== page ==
Search Results

You are looking at 1 - 10 of 28 items for

  • Author or Editor: H. L. Johnson x
  • Refine by Access: All Content x
Clear All Modify Search
Richard H. Johnson and Diana L. Bartels

Abstract

The vertical structure of a midtropospheric mesovortex that developed during the decay of a midlatitude mesoscale convective system over Kansas and Oklahoma on 23–24 June 1985 is documented. Surface, rawinsonde, wind profiler, and dual-Doppler data are used to define its structure.

As has been observed in other midlatitude and tropical cases, the mesovortex occurred within the trailing stratiform precipitation region of a squall-line system. It was associated with a preexisting synoptic-scale short-wave trough, and as the circulation developed, it deformed the back edge of the stratiform precipitation region into a hooklike pattern. The ∼100–200-km mesovortex was confined to the midtroposphere (3–8 km), with a maximum amplitude just above the 0°C level. The vortex axis sloped toward the northeast, but its orientation changed hour by hour over the 2-h period of dual-Doppler coverage. Overall, the mesovortex was warm core, although its thermal structure was complex and apparently significantly influenced at the analysis time by a descending rear-inflow jet entering the rear portion of the stratiform region. The warmest anomaly was found at low levels (near 850 mb) with a shallow cool anomaly in the midtroposphere near the 0°C level and a weak warm anomaly aloft. At 500 mb the warmest air was shifted to the north of the vortex center, where the atmosphere was also relatively dry, while at 400 mb (near the top of the mesovortex) the warmest air coincided with the vortex center.

Although the mesovortex was sampled for only a brief portion of its lifetime, the observations suggest a close coupling between synoptic, mesoscale, and even microscale (cloud) processes in its formation. A vorticity budget based on the sounding data during the decaying stage of the storm indicates that convergence production of vorticity associated with a mesoscale updraft-downdraft couplet in the stratiform precipitation region was a critical factor in intensifying the circulation at that time. Vorticity production by tilting played a minor role during this period due to relatively weak environmental wind shear. The weak shear, however, likely contributed to the longevity of the mesovortex.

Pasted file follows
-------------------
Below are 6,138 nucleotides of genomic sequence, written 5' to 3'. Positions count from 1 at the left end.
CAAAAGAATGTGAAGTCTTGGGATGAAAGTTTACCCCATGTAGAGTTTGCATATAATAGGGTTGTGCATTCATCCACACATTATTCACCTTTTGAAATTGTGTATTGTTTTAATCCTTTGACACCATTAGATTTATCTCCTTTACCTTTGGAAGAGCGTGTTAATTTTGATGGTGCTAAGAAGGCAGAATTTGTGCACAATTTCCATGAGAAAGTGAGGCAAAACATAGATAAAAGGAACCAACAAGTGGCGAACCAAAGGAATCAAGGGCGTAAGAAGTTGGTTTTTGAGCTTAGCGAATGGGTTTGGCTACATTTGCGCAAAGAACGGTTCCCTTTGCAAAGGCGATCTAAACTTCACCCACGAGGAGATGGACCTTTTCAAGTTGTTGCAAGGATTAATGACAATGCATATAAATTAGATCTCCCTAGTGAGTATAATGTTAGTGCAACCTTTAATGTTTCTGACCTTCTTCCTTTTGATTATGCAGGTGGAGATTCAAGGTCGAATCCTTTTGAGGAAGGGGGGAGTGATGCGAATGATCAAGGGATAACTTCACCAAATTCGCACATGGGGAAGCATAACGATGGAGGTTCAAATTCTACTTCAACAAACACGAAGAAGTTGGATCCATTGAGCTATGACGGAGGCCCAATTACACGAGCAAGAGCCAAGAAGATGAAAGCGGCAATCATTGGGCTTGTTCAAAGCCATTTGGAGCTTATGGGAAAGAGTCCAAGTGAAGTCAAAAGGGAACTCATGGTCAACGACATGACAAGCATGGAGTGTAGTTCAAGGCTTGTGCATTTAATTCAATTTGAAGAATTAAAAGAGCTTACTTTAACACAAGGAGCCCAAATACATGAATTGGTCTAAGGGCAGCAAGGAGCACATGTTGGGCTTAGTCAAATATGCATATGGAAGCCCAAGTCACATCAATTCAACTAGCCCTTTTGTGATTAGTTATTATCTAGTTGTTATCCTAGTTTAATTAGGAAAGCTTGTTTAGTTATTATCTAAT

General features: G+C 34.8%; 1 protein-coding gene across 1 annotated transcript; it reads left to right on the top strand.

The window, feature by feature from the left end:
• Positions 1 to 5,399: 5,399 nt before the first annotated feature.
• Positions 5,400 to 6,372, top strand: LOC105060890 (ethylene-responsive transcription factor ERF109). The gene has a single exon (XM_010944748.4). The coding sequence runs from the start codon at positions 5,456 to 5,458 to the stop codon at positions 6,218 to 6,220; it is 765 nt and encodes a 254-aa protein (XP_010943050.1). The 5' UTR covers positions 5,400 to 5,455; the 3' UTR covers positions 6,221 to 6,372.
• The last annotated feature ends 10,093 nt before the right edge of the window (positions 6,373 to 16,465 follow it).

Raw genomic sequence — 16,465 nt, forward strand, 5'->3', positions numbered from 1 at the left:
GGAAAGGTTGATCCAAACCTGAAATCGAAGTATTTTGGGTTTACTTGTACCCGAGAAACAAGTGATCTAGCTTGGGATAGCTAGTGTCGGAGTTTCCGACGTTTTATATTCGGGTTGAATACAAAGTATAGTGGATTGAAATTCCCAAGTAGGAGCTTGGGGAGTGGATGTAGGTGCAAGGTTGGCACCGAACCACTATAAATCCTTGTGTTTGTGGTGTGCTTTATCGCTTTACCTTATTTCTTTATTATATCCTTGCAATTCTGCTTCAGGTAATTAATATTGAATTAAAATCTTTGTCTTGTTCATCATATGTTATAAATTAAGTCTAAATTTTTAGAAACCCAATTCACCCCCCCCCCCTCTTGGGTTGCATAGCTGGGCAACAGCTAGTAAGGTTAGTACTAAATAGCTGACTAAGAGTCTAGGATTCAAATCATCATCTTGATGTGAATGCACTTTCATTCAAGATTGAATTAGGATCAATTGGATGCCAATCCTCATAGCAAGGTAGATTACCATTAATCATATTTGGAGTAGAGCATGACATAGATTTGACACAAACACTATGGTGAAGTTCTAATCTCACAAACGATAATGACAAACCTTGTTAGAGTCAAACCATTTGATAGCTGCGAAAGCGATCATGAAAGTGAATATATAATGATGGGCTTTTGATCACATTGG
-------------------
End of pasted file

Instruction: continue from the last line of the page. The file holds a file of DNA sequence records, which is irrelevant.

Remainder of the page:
Full access
Richard H. Johnson and David L. Priegnitz

Abstract

An observational study of the thermodynamic and kinematic structure and properties of monsoon convective systems and their large-scale environment over the southern South China Sea during the field phase (December 1978) of the Winter Monsoon Experiment (WMONEX) has been carried out. The primary observations used are from three Soviet research vessels positioned in a triangular array off the north coast of Borneo during the period 6–28 December. Computations of thermodynamic fields, divergence and vertical motion have been made for the duration of the field phase based on six-hourly rawinsonde releases at the ship sites.